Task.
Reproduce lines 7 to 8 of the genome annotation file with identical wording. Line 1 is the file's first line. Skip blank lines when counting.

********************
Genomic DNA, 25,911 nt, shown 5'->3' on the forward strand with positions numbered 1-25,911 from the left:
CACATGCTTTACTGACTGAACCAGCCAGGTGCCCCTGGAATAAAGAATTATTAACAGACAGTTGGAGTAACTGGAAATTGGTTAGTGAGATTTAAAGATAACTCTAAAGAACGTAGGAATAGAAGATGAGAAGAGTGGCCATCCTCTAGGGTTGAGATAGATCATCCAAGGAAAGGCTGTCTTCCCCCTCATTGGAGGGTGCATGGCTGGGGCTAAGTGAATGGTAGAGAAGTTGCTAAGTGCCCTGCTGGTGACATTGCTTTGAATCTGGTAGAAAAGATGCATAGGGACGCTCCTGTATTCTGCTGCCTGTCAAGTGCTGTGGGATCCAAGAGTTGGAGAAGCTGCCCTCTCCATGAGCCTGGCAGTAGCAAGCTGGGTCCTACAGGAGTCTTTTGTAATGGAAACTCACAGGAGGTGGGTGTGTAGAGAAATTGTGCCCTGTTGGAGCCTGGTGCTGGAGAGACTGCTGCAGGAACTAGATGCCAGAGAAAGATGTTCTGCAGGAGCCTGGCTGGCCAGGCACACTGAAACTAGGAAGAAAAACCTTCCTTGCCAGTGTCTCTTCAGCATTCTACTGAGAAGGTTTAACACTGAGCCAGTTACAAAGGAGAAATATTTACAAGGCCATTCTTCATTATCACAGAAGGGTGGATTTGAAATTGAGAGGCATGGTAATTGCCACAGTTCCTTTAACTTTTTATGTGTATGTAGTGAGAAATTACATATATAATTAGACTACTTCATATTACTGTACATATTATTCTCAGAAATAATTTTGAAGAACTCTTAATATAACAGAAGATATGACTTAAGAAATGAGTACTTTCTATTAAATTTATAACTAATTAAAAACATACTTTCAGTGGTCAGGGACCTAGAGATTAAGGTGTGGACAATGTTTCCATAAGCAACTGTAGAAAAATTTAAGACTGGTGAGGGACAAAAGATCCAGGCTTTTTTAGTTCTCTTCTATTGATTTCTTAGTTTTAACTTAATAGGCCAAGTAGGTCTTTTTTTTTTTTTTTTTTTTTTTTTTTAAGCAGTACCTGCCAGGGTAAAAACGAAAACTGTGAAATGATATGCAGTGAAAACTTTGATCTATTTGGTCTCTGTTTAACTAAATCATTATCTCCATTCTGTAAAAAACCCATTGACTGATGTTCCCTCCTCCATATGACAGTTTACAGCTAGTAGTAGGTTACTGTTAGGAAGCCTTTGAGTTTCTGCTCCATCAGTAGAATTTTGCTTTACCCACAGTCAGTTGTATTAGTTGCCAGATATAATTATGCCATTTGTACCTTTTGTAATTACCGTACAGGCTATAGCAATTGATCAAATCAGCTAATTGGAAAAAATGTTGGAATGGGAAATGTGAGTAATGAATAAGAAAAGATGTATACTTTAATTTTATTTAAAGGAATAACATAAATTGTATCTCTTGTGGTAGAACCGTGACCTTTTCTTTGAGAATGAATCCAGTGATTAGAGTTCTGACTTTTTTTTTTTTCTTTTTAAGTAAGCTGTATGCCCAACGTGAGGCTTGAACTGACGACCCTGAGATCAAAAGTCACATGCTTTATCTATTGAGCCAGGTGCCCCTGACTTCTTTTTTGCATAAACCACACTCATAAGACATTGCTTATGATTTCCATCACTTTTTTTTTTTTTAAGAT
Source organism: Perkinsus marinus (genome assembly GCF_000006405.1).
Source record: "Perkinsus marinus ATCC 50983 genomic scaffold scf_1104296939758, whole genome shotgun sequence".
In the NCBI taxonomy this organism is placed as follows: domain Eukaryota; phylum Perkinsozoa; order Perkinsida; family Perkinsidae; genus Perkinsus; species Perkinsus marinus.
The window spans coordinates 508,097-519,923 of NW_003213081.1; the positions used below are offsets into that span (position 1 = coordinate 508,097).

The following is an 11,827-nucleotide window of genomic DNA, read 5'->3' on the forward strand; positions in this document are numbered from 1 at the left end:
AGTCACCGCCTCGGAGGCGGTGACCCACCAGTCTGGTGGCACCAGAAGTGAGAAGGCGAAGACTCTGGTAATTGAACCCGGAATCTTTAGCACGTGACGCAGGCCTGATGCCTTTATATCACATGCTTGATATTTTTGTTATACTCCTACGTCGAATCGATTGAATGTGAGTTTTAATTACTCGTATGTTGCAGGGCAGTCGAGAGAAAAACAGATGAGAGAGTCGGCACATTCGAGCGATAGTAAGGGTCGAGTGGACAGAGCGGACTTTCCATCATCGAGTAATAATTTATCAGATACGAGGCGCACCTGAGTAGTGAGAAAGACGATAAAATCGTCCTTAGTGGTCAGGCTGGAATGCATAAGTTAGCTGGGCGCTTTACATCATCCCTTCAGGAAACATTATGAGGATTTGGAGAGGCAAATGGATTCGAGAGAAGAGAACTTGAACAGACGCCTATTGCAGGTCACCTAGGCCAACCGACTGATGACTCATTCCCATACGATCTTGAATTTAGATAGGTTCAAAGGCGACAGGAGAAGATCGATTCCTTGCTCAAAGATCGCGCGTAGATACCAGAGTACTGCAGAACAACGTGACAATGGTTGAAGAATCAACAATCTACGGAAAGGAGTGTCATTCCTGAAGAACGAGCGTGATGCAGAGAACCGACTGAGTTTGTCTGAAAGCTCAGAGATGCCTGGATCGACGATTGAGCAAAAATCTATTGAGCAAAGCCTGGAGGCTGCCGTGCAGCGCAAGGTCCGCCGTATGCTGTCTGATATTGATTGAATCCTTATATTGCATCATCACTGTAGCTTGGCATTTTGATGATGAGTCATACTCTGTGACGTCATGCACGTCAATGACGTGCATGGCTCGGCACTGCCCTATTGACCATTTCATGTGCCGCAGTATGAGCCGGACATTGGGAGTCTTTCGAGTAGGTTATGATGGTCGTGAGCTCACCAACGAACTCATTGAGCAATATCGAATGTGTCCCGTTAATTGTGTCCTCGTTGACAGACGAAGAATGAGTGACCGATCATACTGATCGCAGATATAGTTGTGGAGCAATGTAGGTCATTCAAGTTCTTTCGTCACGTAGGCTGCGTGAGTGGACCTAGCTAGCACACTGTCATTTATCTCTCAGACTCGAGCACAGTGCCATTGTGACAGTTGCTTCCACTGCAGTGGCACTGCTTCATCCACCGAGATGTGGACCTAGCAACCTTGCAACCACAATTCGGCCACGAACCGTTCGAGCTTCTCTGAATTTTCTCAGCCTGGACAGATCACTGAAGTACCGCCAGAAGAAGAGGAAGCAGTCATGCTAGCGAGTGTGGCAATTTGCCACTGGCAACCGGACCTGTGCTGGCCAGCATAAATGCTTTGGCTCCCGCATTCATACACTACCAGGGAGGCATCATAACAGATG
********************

The following is an 11,827-nucleotide window of genomic DNA, read 5'->3' on the forward strand; positions in this document are numbered from 1 at the left end:
AGTCACCGCCTCGGAGGCGGTGACCCACCAGTCTGGTGGCACCAGAAGTGAGAAGGCGAAGACTCTGGTAATTGAACCCGGAATCTTTAGCACGTGACGCAGGCCTGATGCCTTTATATCACATGCTTGATATTTTTGTTATACTCCTACGTCGAATCGATTGAATGTGAGTTTTAATTACTCGTATGTTGCAGGGCAGTCGAGAGAAAAACAGATGAGAGAGTCGGCACATTCGAGCGATAGTAAGGGTCGAGTGGACAGAGCGGACTTTCCATCATCGAGTAATAATTTATCAGATACGAGGCGCACCTGAGTAGTGAGAAAGACGATAAAATCGTCCTTAGTGGTCAGGCTGGAATGCATAAGTTAGCTGGGCGCTTTACATCATCCCTTCAGGAAACATTATGAGGATTTGGAGAGGCAAATGGATTCGAGAGAAGAGAACTTGAACAGACGCCTATTGCAGGTCACCTAGGCCAACCGACTGATGACTCATTCCCATACGATCTTGAATTTAGATAGGTTCAAAGGCGACAGGAGAAGATCGATTCCTTGCTCAAAGATCGCGCGTAGATACCAGAGTACTGCAGAACAACGTGACAATGGTTGAAGAATCAACAATCTACGGAAAGGAGTGTCATTCCTGAAGAACGAGCGTGATGCAGAGAACCGACTGAGTTTGTCTGAAAGCTCAGAGATGCCTGGATCGACGATTGAGCAAAAATCTATTGAGCAAAGCCTGGAGGCTGCCGTGCAGCGCAAGGTCCGCCGTATGCTGTCTGATATTGATTGAATCCTTATATTGCATCATCACTGTAGCTTGGCATTTTGATGATGAGTCATACTCTGTGACGTCATGCACGTCAATGACGTGCATGGCTCGGCACTGCCCTATTGACCATTTCATGTGCCGCAGTATGAGCCGGACATTGGGAGTCTTTCGAGTAGGTTATGATGGTCGTGAGCTCACCAACGAACTCATTGAGCAATATCGAATGTGTCCCGTTAATTGTGTCCTCGTTGACAGACGAAGAATGAGTGACCGATCATACTGATCGCAGATATAGTTGTGGAGCAATGTAGGTCATTCAAGTTCTTTCGTCACGTAGGCTGCGTGAGTGGACCTAGCTAGCACACTGTCATTTATCTCTCAGACTCGAGCACAGTGCCATTGTGACAGTTGCTTCCACTGCAGTGGCACTGCTTCATCCACCGAGATGTGGACCTAGCAACCTTGCAACCACAATTCGGCCACGAACCGTTCGAGCTTCTCTGAATTTTCTCAGCCTGGACAGATCACTGAAGTACCGCCAGAAGAAGAGGAAGCAGTCATGCTAGCGAGTGTGGCAATTTGCCACTGGCAACCGGACCTGTGCTGGCCAGCATAAATGCTTTGGCTCCCGCATTCATACACTACCAGGGAGGCATCATAACAGATG